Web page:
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Scholar Resigns Holocaust Museum Post Amid Dispute

History: Detractors assailed articles by Claremont college professor. Backers say attacks were unjust.

July 06, 1998|BETTINA BOXALL | TIMES STAFF WRITER

John K. Roth can perhaps be forgiven for not expecting controversy when he won a high-ranking federal position in Washington. He was, after all, going to direct research and scholarship at the U.S. Holocaust Memorial Museum, a job more academic than political.

But before Roth, a Claremont McKenna College philosophy professor and respected Holocaust scholar, could even head East, he came under attack by no less than the Jewish press, national columnist George Will and a couple of congressmen.

Whether a victim of character assassination--as the museum and his supporters insist--or his own careless words--as his critics assert, Roth has decided to stay put. He withdrew from the position last week, a month before he was to start his new job as director of the museum's Center for Advanced Holocaust Studies.

"I guess I took one of the shorter leaves of absence in Claremont McKenna history," Roth said, his sense of humor, if not his job plans, intact.

While Roth's detractors lodged several objections to his work, their ire was directed primarily at parallels that he has drawn between the Holocaust and contemporary events and political situations.

They were particularly incensed by a 1988 Los Angeles Times op-ed piece Roth wrote in which he reflected on the Israeli elections and Kristallnacht--the night when the Nazis burned hundreds of synagogues, arrested Jews by the thousands and plundered their property.

"Kristallnacht," he wrote, "happened because a political state decided to be rid of people unwanted within its borders. It seems increasingly clear that Israel would prefer to rid itself of Palestinians if it could do so. Their presence in Gaza and the West Bank is a liability and a threat to many Israeli intentions. . . . It seems equally clear that not many other nations in the world want the Palestinians either. As much as any other people today, they are being forced into a tragic part too much like the one played by the European Jews 50 years ago."

The Forward, a New York-based Jewish weekly, quoted from the piece early last month in an article that carried the headline, "Museum Nominee Once Compared Israel to German Nazis." Roth engaged in a public mea culpa, sending a letter to the editor of The Forward apologizing and retracting the op-ed piece because, he said, it created an impression he never intended. Any comparison of Nazi treatment of the Jews to Israel's treatment of the Palestinians "would be historically inaccurate and morally outrageous," he wrote.

The apology had little effect. Other writings were criticized, including passages from a 1980 Claremont colleges magazine article in which Roth mused about Ronald Reagan's election.

"I could not help remembering how 40 years ago economic turmoil had conspired with Nazi nationalism and militarism--all intensified by Germany's defeat in World War I--to send the world reeling into catastrophe that virtually annihilated the Jews of Europe and altered the face of the Earth forever."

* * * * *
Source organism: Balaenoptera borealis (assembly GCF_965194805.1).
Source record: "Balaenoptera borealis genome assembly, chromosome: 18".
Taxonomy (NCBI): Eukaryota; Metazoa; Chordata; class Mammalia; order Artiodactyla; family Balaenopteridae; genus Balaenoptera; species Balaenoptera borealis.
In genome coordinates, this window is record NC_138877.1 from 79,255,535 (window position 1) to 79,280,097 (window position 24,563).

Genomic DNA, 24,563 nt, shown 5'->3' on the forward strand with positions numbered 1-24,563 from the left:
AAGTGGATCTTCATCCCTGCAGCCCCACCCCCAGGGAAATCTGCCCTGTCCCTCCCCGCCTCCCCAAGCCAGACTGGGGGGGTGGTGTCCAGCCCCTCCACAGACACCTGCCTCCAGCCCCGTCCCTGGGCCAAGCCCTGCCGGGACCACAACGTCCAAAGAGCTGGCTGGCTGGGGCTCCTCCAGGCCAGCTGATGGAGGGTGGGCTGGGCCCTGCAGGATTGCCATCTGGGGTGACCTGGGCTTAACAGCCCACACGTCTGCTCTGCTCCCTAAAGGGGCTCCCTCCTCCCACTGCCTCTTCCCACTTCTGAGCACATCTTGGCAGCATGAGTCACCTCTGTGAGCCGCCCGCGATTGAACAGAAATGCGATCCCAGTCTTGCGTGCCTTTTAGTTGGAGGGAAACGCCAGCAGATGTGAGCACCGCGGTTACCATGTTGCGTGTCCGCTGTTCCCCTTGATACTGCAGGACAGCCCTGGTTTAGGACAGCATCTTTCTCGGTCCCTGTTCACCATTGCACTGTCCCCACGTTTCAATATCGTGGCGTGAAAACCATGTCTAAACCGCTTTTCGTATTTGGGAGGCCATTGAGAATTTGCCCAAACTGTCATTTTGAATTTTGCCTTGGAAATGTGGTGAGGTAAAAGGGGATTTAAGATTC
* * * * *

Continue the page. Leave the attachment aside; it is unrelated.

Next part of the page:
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Two Republican congressmen, Jon Fox of Pennsylvania, who is on the museum's governing council, and Michael Forbes of New York, wrote to the museum's chairman, questioning Roth's appointment by the "federally funded institution" and arguing that his remarks would play into the hands of "anti-Israel propagandists."

Columnist George Will skewered Roth as "someone who has been too-much marinated in the flaccid leftist consensus of the campuses, where reckless rhetoric enhances prestige." Morton Klein, president of the Zionist Organization of America, pressed the attack.

"He doesn't understand the factors leading up to the Holocaust or the Holocaust or the United States of America," Klein, the child of Holocaust survivors, said last week. "He doesn't know what he's talking about."

Roth's supporters have been equally emphatic that a devoted scholar of the Holocaust has been unfairly maligned by distorted sound bites of his work.

"They've gone after a man based on misrepresentations of his work. . . . It's been a smear campaign," fumed Michael Berenbaum, a University of Judaism professor who helped create the Holocaust Museum, directed its research center for several years and co-authored a book with Roth.

Berenbaum pointed out that the critical citations of Roth's 1980 magazine article omit the next paragraph, in which Roth continued, "No doubt I was thinking about the Holocaust too much. The United States of the 1980s is far from Germany of the 1930s, and to discern clear parallels between the two would be fantasy, not insight."

In Berenbaum's view, the Roth controversy was fueled by a previous flap over a decision to invite Palestinian leader Yasser Arafat to the museum. "The museum has been drawn into the cesspool of Israeli politics and American-Jewish politics," Berenbaum said. "Is there now a political criteria for holding an academic position at a federal entity?"

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